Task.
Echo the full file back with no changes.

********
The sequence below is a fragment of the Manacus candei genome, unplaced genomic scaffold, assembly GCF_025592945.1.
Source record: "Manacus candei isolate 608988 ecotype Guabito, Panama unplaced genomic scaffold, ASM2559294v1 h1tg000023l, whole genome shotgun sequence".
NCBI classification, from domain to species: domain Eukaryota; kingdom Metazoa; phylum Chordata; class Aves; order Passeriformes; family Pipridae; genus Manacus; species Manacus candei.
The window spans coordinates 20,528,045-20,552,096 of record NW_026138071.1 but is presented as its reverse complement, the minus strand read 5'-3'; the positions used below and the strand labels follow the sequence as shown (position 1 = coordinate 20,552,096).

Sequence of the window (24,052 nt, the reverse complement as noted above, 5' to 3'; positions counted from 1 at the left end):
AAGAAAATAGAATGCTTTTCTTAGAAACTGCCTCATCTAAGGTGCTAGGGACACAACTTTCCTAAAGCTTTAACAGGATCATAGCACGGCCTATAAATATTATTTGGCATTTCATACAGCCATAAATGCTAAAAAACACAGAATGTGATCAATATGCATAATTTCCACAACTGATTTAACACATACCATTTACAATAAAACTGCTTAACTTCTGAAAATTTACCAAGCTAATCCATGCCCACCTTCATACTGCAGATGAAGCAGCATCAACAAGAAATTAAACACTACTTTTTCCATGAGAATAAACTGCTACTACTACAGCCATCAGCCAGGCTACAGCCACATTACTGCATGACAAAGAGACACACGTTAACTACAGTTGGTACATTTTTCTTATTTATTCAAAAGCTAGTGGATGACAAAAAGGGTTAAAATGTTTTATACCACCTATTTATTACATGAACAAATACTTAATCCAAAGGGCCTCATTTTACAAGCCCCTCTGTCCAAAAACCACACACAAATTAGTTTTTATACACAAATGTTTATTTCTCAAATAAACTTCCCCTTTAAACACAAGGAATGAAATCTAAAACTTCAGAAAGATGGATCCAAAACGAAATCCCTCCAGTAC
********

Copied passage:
The sequence below is a fragment of the Manacus candei genome, unplaced genomic scaffold, assembly GCF_025592945.1.
Source record: "Manacus candei isolate 608988 ecotype Guabito, Panama unplaced genomic scaffold, ASM2559294v1 h1tg000023l, whole genome shotgun sequence".
NCBI classification, from domain to species: domain Eukaryota; kingdom Metazoa; phylum Chordata; class Aves; order Passeriformes; family Pipridae; genus Manacus; species Manacus candei.
The window spans coordinates 20,528,045-20,552,096 of record NW_026138071.1 but is presented as its reverse complement, the minus strand read 5'-3'; the positions used below and the strand labels follow the sequence as shown (position 1 = coordinate 20,552,096).

Sequence of the window (24,052 nt, the reverse complement as noted above, 5' to 3'; positions counted from 1 at the left end):
AAGAAAATAGAATGCTTTTCTTAGAAACTGCCTCATCTAAGGTGCTAGGGACACAACTTTCCTAAAGCTTTAACAGGATCATAGCACGGCCTATAAATATTATTTGGCATTTCATACAGCCATAAATGCTAAAAAACACAGAATGTGATCAATATGCATAATTTCCACAACTGATTTAACACATACCATTTACAATAAAACTGCTTAACTTCTGAAAATTTACCAAGCTAATCCATGCCCACCTTCATACTGCAGATGAAGCAGCATCAACAAGAAATTAAACACTACTTTTTCCATGAGAATAAACTGCTACTACTACAGCCATCAGCCAGGCTACAGCCACATTACTGCATGACAAAGAGACACACGTTAACTACAGTTGGTACATTTTTCTTATTTATTCAAAAGCTAGTGGATGACAAAAAGGGTTAAAATGTTTTATACCACCTATTTATTACATGAACAAATACTTAATCCAAAGGGCCTCATTTTACAAGCCCCTCTGTCCAAAAACCACACACAAATTAGTTTTTATACACAAATGTTTATTTCTCAAATAAACTTCCCCTTTAAACACAAGGAATGAAATCTAAAACTTCAGAAAGATGGATCCAAAACGAAATCCCTCCAGTAC